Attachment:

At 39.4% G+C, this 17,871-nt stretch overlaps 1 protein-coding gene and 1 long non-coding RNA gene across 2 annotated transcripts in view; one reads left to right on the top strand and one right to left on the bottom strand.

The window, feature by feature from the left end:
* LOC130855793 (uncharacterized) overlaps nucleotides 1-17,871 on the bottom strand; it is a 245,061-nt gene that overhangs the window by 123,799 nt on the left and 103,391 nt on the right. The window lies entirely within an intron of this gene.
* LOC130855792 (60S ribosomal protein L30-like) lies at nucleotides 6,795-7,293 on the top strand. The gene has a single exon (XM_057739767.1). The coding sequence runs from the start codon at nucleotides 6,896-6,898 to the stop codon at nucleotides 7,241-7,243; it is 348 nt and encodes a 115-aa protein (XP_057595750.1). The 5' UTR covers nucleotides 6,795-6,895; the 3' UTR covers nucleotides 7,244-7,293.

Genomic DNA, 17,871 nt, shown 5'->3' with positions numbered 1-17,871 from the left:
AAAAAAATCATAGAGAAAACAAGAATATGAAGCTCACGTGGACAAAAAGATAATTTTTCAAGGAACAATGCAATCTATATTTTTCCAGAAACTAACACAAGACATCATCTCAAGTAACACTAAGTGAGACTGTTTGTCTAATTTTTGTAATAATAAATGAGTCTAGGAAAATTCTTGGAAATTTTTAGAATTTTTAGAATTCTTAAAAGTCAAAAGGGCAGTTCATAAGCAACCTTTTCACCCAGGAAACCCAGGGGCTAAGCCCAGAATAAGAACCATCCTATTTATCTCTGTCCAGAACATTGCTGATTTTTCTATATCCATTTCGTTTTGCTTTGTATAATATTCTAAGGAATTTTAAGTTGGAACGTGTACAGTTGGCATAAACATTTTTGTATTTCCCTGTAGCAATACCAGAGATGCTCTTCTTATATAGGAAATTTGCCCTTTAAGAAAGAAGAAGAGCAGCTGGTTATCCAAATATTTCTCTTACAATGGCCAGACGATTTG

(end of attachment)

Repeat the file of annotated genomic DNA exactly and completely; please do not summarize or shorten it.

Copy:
At 39.4% G+C, this 17,871-nt stretch overlaps 1 protein-coding gene and 1 long non-coding RNA gene across 2 annotated transcripts in view; one reads left to right on the top strand and one right to left on the bottom strand.

The window, feature by feature from the left end:
* LOC130855793 (uncharacterized) overlaps nucleotides 1-17,871 on the bottom strand; it is a 245,061-nt gene that overhangs the window by 123,799 nt on the left and 103,391 nt on the right. The window lies entirely within an intron of this gene.
* LOC130855792 (60S ribosomal protein L30-like) lies at nucleotides 6,795-7,293 on the top strand. The gene has a single exon (XM_057739767.1). The coding sequence runs from the start codon at nucleotides 6,896-6,898 to the stop codon at nucleotides 7,241-7,243; it is 348 nt and encodes a 115-aa protein (XP_057595750.1). The 5' UTR covers nucleotides 6,795-6,895; the 3' UTR covers nucleotides 7,244-7,293.

Genomic DNA, 17,871 nt, shown 5'->3' with positions numbered 1-17,871 from the left:
AAAAAAATCATAGAGAAAACAAGAATATGAAGCTCACGTGGACAAAAAGATAATTTTTCAAGGAACAATGCAATCTATATTTTTCCAGAAACTAACACAAGACATCATCTCAAGTAACACTAAGTGAGACTGTTTGTCTAATTTTTGTAATAATAAATGAGTCTAGGAAAATTCTTGGAAATTTTTAGAATTTTTAGAATTCTTAAAAGTCAAAAGGGCAGTTCATAAGCAACCTTTTCACCCAGGAAACCCAGGGGCTAAGCCCAGAATAAGAACCATCCTATTTATCTCTGTCCAGAACATTGCTGATTTTTCTATATCCATTTCGTTTTGCTTTGTATAATATTCTAAGGAATTTTAAGTTGGAACGTGTACAGTTGGCATAAACATTTTTGTATTTCCCTGTAGCAATACCAGAGATGCTCTTCTTATATAGGAAATTTGCCCTTTAAGAAAGAAGAAGAGCAGCTGGTTATCCAAATATTTCTCTTACAATGGCCAGACGATTTG